Without further ado, let’s proceed.


  1. It's great that you are going to grind it out. I'd have to call out "Demon With a Glass Hand", "Cry of Silence", and "The Inheritors" as my favorites of Season 2. But I also really enjoy "Keepers of the Purple Twilight", and to a lesser extent, Shatner's overacting tour de force, "Cold Hands, Warm Heart".

    And jaw-droppingly enough, I have some old notes to remind me that I really enjoyed gulp! "The Brain of Colonel Barham".

    I'm looking forward to this very much. Thanks!

  2. Glad you're still on board! I haven't seen "Col Barham" in probably 20 years. Who knows? Maybe I won't hate it as much through older, wiser (?) eyes.

  3. Again I agree with whitsbrain -- so finally I'm not alone in my fondness for "Cry of Silence". Everyone else I. ever mentioned it to thought it was ridiculous. Craig, you've already resumed the "tell it like it is" policy that made your Season 1 blogs so worthwhile. A sad thing about Season 2 is that they almost established their own style or "feel" in their better episodes. Still, I remain a 1st season guy for whom TOL ended in Spring of 1964.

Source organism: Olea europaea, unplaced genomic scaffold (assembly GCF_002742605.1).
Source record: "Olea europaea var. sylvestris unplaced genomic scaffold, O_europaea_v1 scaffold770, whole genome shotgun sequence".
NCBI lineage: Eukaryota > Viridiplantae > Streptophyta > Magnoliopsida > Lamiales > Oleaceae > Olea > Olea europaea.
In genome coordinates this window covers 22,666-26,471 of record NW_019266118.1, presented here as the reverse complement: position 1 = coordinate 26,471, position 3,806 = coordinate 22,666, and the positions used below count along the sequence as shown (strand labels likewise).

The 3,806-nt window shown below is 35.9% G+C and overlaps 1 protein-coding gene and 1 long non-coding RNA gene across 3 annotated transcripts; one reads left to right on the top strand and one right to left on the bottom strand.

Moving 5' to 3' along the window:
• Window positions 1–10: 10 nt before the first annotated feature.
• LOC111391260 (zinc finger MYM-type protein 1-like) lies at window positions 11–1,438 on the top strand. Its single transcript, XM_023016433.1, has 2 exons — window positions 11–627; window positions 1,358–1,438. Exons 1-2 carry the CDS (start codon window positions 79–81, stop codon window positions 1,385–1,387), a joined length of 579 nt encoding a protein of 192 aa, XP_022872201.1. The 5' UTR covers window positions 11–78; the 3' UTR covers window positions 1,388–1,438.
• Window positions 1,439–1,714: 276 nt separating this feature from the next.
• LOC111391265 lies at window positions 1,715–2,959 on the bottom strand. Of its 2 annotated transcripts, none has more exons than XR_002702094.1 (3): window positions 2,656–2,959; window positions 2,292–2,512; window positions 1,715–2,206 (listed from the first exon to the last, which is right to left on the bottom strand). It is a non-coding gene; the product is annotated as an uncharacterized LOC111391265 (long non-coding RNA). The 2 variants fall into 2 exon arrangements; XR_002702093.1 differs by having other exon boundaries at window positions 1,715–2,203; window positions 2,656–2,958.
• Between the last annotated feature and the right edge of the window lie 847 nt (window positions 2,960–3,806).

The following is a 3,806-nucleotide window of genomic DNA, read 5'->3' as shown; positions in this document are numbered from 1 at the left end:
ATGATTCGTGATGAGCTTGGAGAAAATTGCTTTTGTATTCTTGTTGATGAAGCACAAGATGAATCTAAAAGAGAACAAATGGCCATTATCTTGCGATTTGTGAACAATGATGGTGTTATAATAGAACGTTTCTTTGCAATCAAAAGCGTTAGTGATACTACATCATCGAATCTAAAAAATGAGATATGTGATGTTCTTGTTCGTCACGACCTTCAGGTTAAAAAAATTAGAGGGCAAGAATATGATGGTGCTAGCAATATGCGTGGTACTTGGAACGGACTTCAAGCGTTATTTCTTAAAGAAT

4. I had a bit of an epiphany when I place "Col Barham" ahead of "Tourist Attraction" as worst OL episode ever. I was wrong. "Tourist Attraction moved up one and now "Col Barham" is at the bottom...and I STILL watch the damn things. Some highlights mark this season. "Demon" is the best overall. Certainly Lubin's best work. "Keeper" wins best of monster suit of Season 2 and "The Inheritors" takes the cake for being so well written. It is right up there with "Demon". Culp, Duvall, Ihnat? Who ya gonna choose actor wise? Michael Ansara was great in "Soldier". It is nowhere Season 1 but there ARE some highlights. Watch "Cry of Silence"...a sleeper.